Editorials

An unending campaign

In the face of an historic economic downturn and the need for a comprehensive economic growth strategy, it is unfortunate that this week’s leadoff to the 2020/2021 budget debate was too heavily weighted toward the present administration’s stump for political support.

Notwithstanding the Free National Movement’s (FNM) overwhelming mandate captured over three years ago and the capital therewith which ought to have been parlayed into groundbreaking progress in governance, the Minnis administration has rarely demonstrated comfort with making the necessary switch from campaigning to governing.

As such, it appears to find itself on track to stretch its ongoing campaign mode to one that may not end until the final votes are counted in as much as 23 months from now.

Finance Minister Peter Turnquest, whose task is no easy one given the challenges before him, spent an inordinate amount of time focusing on the Progressive Liberal Party (PLP); so inordinate was his focus that the opposition was referenced 49 times in his 28-page debate contribution.

It seems the memo that the PLP question was settled in May 2017 has not been received, while the message that the country must grow itself out of financial peril appears to have fallen on deaf ears in this term in office.

Economic growth does not happen by chance or the gods’ favor on a political party, but by focused and innovative leadership; and the government’s heavily touted resiliency mantra in its 2020/2021 budget presentations will be no more than a cliche without a plan for real economic growth.

By FY 2021/2022, the country’s debt is forecast to exceed $10 billion; a burden that if shared equally among every man, woman and child in the country would amount to over $25,000 per person.

Instead of providing the nation with details on how government will manage and service the country’s ballooning debt, the public was led through a graphical journey into which political party amassed more net borrowing than the other.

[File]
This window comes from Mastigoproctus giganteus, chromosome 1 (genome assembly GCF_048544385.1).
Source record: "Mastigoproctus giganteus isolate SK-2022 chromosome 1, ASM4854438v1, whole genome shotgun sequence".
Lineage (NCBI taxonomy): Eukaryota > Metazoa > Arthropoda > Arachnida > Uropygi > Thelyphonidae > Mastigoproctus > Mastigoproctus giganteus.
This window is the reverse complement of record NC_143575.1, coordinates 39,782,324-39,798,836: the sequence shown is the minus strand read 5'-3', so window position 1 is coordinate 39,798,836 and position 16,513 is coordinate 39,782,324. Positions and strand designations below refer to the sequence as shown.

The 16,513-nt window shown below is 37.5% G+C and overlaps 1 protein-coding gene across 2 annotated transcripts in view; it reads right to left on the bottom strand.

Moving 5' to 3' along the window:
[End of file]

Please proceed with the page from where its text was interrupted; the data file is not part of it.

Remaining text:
Instead of enunciating an economic growth strategy that addresses public sector reform and explores revenue streams which could better facilitate debt servicing initiatives, parliamentarians and the public were lectured on which party’s debt was better.

The irony of Turnquest’s trek down the lane of comparing borrowing levels between the last PLP and the current FNM administrations, is the latter is on an unenviable course of matching the record of the former, by having borrowed billions of dollars during its term in office with very little to show for it.

An example of the show-and-tell residents of Abaco and Grand Bahama are calling for following Turnquest’s leadoff, is what nearly $80 million in hurricane restoration funding has been spent on between the two islands.

When one considers the multiplied millions donated in cash and kind on both islands; millions in dormant account funds earmarked for home repairs; the repair works carried out by foreign-based NGOs; and the present state of much of Abaco and parts of eastern Grand Bahama nine months after Hurricane Dorian, a detailed accounting is due.

Echoing his wait-and-see sentiment expressed during his budget communication, Turnquest advised that more details about the government’s fiscal objectives will be provided in its next fiscal strategy report.

What is it about the government’s plan to address its current fiscal and economic challenges that cannot be presented where it ought to be ventilated, which is during debate on the annual compendium of bills which enable the work of government to be financed?

This “kicking the can down the line” pattern with respect to government planning speaks to a more worrisome issue of an administration that, despite having avenues of talent and experience at its disposal, just cannot seem to get out of its own way long enough to chart a course of economic growth and newness that the average Bahamian can feel and own.

The Bahamian people will make their next decision on the FNM and PLP question in due course.

An unending campaign of finger-pointing and resting on the laurels of what is perceived as incurable public disaffection with one’s political adversary has not appreciably moved the progress needle thus far, and cannot hope to do so moving forward.

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